Smack dab in between the two most beloved American holidays (Halloween and Christmas), we celebrate Thanksgiving. And by celebrating we mean eat, gather with family and friends, eat, play football, eat, and watch football. And maybe eat a little more!
This is, of course, not lost on our furry friends that observe each and every tasty morsel that we enjoy. As a result, a major part of Thanksgiving pet safety hinges on the harvest. But to fully protect your pet this holiday season, your approach should go beyond the vittles.
Caring, Not Sharing
Keeping your pet out of the kitchen and away from the dinner table may be easier said than done. Luckily, there are lots of healthy options to share with your pet, such as:
- Bite-sized pieces of cooked white meat turkey
- Steamed carrots or green beans
- Cooked, mashed potato or yam
- Unsweetened canned pumpkin
- Small apple bites
You can put together a small plate for them with a variety of the above and serve it to them right before or during your own family meal. Or, feel free to select a few tasty treats as you’re preparing the table foods to keep their hunger and curiosity at bay.
What to Avoid
In the spirit of Thanksgiving, it’s natural to want to share what you’re enjoying with your best friend. However, the following foods can be incredibly dangerous to their health:
- Turkey skin and dark meat
- Grapes, raisins, or currants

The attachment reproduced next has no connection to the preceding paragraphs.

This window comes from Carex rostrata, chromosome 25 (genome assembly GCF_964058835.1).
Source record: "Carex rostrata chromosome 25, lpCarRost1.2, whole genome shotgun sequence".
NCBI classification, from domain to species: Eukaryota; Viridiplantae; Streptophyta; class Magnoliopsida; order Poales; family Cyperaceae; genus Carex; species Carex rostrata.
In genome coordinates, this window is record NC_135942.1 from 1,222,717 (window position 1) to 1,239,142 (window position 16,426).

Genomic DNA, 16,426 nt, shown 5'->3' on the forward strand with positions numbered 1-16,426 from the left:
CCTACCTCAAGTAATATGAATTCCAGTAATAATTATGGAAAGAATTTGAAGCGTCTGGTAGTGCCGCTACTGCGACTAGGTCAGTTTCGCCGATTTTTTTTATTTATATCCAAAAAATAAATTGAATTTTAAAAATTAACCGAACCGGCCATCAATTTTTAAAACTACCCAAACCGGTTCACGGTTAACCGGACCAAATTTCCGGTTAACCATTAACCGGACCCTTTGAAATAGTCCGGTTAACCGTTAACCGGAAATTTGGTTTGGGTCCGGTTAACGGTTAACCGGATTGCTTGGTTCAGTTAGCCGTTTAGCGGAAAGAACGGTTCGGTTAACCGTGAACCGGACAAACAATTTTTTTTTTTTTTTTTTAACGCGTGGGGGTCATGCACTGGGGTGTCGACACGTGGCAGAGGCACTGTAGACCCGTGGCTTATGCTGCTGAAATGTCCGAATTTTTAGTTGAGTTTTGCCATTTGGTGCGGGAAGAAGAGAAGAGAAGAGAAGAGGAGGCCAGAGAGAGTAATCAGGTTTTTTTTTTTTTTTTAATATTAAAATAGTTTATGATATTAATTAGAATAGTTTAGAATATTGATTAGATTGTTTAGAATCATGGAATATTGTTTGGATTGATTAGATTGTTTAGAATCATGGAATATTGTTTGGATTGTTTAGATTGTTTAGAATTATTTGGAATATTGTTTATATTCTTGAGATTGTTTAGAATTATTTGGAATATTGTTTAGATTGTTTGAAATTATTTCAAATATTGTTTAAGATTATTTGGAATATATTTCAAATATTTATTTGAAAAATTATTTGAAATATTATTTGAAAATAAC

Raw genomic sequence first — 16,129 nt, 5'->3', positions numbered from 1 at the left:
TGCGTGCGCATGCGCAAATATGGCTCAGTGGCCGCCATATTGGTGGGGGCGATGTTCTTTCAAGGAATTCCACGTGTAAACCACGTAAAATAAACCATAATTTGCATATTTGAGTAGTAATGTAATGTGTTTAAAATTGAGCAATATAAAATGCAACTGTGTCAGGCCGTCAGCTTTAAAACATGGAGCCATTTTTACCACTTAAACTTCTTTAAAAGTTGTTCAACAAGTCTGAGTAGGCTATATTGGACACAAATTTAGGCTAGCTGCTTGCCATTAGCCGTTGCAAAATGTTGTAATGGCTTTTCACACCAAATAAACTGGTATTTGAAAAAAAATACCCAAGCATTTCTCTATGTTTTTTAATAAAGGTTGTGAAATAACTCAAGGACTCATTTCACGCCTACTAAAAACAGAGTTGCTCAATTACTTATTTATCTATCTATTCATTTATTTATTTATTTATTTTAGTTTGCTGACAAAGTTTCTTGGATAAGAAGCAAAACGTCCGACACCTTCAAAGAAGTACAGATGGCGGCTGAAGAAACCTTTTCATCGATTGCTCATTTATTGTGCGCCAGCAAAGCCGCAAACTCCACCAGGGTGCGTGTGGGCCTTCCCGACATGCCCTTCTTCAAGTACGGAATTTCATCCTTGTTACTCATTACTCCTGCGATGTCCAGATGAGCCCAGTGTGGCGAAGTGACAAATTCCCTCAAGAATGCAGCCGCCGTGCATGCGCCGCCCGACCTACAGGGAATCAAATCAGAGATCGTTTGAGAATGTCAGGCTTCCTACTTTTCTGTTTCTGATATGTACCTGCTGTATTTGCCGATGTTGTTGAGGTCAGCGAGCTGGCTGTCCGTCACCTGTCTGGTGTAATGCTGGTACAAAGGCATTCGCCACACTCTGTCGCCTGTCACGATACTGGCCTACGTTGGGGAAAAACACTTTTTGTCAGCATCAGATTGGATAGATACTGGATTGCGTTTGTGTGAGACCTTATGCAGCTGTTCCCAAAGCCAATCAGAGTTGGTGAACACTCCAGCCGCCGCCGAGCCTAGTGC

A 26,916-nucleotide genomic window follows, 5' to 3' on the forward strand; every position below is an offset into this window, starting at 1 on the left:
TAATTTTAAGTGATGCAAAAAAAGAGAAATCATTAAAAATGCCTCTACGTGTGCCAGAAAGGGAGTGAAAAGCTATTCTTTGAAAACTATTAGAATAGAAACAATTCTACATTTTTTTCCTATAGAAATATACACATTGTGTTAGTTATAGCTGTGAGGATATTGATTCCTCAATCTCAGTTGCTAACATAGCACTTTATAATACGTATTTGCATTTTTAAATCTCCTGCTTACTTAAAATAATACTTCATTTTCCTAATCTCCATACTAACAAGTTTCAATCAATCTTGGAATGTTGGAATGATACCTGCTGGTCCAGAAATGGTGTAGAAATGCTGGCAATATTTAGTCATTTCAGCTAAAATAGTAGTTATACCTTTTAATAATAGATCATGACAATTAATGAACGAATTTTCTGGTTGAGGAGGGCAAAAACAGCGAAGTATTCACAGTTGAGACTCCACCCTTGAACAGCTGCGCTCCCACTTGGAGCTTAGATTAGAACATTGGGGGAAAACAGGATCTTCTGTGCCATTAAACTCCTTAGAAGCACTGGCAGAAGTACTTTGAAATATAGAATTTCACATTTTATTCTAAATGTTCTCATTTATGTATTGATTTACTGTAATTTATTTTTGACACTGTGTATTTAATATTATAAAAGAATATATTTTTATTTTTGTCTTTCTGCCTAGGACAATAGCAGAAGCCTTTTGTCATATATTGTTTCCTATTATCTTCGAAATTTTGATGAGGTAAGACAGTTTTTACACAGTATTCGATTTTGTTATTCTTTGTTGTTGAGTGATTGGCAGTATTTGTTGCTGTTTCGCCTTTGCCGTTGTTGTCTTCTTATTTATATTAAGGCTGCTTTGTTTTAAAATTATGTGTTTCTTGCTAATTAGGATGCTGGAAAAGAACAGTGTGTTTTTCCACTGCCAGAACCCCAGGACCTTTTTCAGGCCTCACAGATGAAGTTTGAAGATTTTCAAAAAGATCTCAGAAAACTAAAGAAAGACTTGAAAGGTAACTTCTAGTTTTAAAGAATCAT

- Dairy products
- Uncooked yeast dough
- Xylitol (found in sugar-free baked goods and candy)
Remember to take all trash outside to the receptacle, and be sure your pet cannot get into any discarded scraps.
If you notice that your pet is vomiting, has diarrhea, lethargy, or any sudden behavioral changes, please seek emergency help right away.
Dangers Beyond the Table
Many flowers and plants are considered toxic to pets. Thanksgiving may be a bit early for poinsettia, but it’s good to be watchful. Amaryllis, hydrangeas, and some ferns can be blamed for terrible symptoms. If you ever have any doubt, please consult the toxic plant list published by the ASPCA.
If you are hosting a family gathering this year, be sure that your guests cannot create dangerous situations for your pet. Talk to them about the risks associated with marijuana, over-the-counter medications, and certain personal care products.
Also, due to heightened activities around the house, be sure your pet cannot escape or jump the fence. Ensure that their collar is on with the ID tags, and if your contact information has changed, update it with their microchip manufacturer.
Thanksgiving Pet Safety
Remember that pets are highly sensitive to changes to their routines. Meal times and exercise breaks should continue on schedules. If your pet needs a break from your family gatherings, encourage them to hang out in a quiet room away from the noise.